Fall is my favorite time of year. Love the crisp air and lovely colors of the leaves. The farmer's markets have been featuring the beautiful leaves and colorful stems of Swiss chard. I've seen stems of green, yellow, orange--and my favorite, a bright, cherry red. The taste of the leaf is mild, more like spinach than mustard, and the stems stay bright when you cook them. 
     Here are two recipes featuring red-stemmed Swiss chard. Both use lots of sautéed onion which slightly sweetens the dish, but otherwise they are very different.

Chard with Black-Eyed Peas (vegan)

Chard Te Lobia Daal

Yield: 8 servings

Swiss chard, especially the red-stemmed kind, is a gorgeous vegetable whose leaves have a mild taste close to spinach. Do not confuse it with red-stemmed rhubarb whose leaves are toxic.

2 cups dried black-eyed peas, soaked overnight and drained

¼ cup canola oil

2 medium onions, chopped

3 cloves garlic, minced

2-inch piece ginger, minced

1½ teaspoons ground turmeric

1 teaspoon whole or ground cumin seeds

1½ teaspoons ground coriander seeds

2 teaspoons garam masala (divided)

1-3 tablespoons tomato paste (optional)

1½ teaspoons salt, or to taste

2 long green chile peppers, seeded and sliced

1 large bunch red-stemmed Swiss chard

In a large saucepan, heat the oil and sauté the onions until golden. Add the garlic and ginger and lightly brown. Add the spices (turmeric through garam masala), reserving ½ teaspoon garam masala for garnish. Stir in the tomato paste, if using and then add the black-eyed peas, 2 cups water, and salt. Bring to a boil, then cover and simmer for about 1 hour, stirring occasionally.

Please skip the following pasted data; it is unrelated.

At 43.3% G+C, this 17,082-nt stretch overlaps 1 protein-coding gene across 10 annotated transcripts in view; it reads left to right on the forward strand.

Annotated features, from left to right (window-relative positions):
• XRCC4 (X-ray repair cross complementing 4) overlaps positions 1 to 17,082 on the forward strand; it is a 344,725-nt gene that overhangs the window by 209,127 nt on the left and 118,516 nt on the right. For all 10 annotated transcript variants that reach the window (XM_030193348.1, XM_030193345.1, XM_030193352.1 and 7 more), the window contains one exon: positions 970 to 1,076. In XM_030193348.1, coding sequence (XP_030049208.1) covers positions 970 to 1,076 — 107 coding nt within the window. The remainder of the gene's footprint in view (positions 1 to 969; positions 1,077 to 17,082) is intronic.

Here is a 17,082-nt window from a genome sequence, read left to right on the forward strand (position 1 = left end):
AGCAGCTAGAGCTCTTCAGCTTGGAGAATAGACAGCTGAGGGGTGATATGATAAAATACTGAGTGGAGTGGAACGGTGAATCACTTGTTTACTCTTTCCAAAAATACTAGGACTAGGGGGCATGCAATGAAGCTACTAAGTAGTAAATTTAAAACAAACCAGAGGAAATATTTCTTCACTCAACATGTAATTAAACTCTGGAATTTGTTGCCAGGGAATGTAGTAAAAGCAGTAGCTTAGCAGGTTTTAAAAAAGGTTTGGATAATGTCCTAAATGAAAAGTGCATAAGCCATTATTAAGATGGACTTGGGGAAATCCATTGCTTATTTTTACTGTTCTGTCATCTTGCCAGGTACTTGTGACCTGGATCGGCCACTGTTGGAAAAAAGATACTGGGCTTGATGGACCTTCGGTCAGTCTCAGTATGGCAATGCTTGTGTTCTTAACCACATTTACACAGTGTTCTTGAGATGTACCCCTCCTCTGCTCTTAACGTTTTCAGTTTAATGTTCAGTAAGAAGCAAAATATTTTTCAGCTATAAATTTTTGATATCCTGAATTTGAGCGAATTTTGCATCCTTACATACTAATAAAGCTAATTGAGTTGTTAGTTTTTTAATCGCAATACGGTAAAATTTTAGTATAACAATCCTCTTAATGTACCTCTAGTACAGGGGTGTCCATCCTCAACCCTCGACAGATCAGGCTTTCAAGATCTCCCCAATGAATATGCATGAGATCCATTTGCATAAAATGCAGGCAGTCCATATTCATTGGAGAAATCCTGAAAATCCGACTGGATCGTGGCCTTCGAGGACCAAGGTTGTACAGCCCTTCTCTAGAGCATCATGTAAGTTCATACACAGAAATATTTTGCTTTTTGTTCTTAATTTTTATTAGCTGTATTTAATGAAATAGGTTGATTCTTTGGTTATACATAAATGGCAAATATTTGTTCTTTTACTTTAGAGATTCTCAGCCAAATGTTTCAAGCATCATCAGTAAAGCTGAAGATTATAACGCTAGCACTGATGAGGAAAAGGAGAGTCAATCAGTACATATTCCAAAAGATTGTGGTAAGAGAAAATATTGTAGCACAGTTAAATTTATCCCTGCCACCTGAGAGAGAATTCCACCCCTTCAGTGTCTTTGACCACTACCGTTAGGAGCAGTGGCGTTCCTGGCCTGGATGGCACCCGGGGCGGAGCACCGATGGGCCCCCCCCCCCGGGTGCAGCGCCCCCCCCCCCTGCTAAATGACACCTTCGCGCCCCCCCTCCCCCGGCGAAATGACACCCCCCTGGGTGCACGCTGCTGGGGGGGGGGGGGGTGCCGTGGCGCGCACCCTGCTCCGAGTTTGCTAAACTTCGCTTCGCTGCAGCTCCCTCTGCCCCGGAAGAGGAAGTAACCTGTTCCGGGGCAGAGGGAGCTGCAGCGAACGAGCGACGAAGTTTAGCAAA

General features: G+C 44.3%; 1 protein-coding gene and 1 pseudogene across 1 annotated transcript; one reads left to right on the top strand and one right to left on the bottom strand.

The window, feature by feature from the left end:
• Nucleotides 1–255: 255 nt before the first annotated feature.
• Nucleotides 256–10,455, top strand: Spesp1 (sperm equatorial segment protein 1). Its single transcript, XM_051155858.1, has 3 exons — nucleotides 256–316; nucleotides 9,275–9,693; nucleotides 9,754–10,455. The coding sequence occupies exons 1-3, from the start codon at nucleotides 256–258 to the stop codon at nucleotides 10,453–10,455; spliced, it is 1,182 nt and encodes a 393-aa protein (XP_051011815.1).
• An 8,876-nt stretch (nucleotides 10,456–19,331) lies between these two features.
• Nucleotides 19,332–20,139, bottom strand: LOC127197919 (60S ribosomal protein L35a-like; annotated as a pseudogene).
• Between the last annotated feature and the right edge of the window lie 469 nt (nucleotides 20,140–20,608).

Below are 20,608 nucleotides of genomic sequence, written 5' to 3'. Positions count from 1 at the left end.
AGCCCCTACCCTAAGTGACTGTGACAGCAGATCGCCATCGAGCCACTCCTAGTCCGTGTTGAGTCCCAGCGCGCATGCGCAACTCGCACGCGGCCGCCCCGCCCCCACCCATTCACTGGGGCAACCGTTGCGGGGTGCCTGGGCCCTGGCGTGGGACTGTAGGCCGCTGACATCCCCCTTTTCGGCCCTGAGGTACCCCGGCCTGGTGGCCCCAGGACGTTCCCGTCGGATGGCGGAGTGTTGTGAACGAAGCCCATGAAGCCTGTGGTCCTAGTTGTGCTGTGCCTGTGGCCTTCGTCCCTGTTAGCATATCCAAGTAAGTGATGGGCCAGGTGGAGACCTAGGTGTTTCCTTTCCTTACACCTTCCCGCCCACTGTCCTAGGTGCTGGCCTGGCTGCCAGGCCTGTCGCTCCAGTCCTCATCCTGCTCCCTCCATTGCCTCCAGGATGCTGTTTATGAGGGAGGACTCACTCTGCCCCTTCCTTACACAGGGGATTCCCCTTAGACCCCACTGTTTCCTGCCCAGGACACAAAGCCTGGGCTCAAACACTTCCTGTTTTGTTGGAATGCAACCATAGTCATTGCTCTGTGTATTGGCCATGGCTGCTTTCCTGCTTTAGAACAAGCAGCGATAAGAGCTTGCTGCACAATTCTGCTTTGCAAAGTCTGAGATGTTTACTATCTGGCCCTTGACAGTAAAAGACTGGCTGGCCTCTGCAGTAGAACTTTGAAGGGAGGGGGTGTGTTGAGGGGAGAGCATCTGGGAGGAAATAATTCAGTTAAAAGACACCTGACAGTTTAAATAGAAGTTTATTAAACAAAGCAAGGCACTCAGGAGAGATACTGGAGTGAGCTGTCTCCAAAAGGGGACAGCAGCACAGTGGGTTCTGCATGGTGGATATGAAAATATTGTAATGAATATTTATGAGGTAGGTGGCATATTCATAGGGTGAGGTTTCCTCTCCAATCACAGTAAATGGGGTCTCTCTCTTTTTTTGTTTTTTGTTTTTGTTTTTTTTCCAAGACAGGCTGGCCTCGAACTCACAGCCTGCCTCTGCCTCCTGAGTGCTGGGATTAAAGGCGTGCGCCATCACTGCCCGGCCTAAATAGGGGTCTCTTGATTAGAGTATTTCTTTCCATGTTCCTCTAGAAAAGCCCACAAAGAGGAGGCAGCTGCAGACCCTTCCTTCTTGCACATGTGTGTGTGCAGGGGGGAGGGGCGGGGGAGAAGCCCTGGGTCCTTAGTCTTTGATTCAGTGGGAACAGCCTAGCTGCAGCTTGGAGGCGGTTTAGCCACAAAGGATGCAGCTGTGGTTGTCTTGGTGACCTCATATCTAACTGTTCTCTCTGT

Trim the tips of the stems of the chard and then cut the stems into ½ “ pieces. Add the chile peppers and chard stems to the beans, cover and cook for 10 minutes. Roll and then slice the chard leaves into ribbons. stir into the beans. Continue cooking and stirring until the leaves are cooked, about 10 minutes. Taste for salt. Sprinkle with the ½ teaspoon of garam masala before serving.




Swiss Chard with Apples and Fennel Seed

Saeb Te Chard Subze

Yield: 6-8 servings

Red-stemmed Swiss chard is very attractive in this delish dish. Pairs well with succulent, full-flavored mains. Hard-fleshed non-commercial apples work best here, but Granny Smiths would do. Soak the chard in water to dislodge any sand and rinse thoroughly. Add a squeeze of lemon juice if the apples are too sweet for your taste.

6-8 sour apples, cored, peeled and cut into 2” pieces

1 large bunch Swiss chard

3 tablespoons canola oil

2 medium yellow onions, chopped

2 cloves garlic, minced

2 teaspoons fennel seed (optional)

1 teaspoon turmeric

2 tablespoons grated ginger

1 tablespoon ghee or butter (optional)

Salt and pepper to taste

Cook the apple chunks in the microwave for 4-5 minutes. Set aside. Trim the inedible ends of the chard stems and discard, but cut the stems into 1-inch pieces. Set aside. Roll the leaves and slice into ribbons. Set aside.

Heat a large wok and saute the onions in the oil until transparent. Add the garlic and the fennel seed and saute until golden and fragrant. Stir in the turmeric and ginger and continue sauteing for another minute. Add the chard stems, cover and cook for two minutes. Add the leaves and saute until wilted, then add the apple chunks. Add a teaspoon of salt and pepper. Stir, then cover for three minutes. Stir again and taste for seasonings. Apples and chard stems and leaves should be cooked, but not mushy.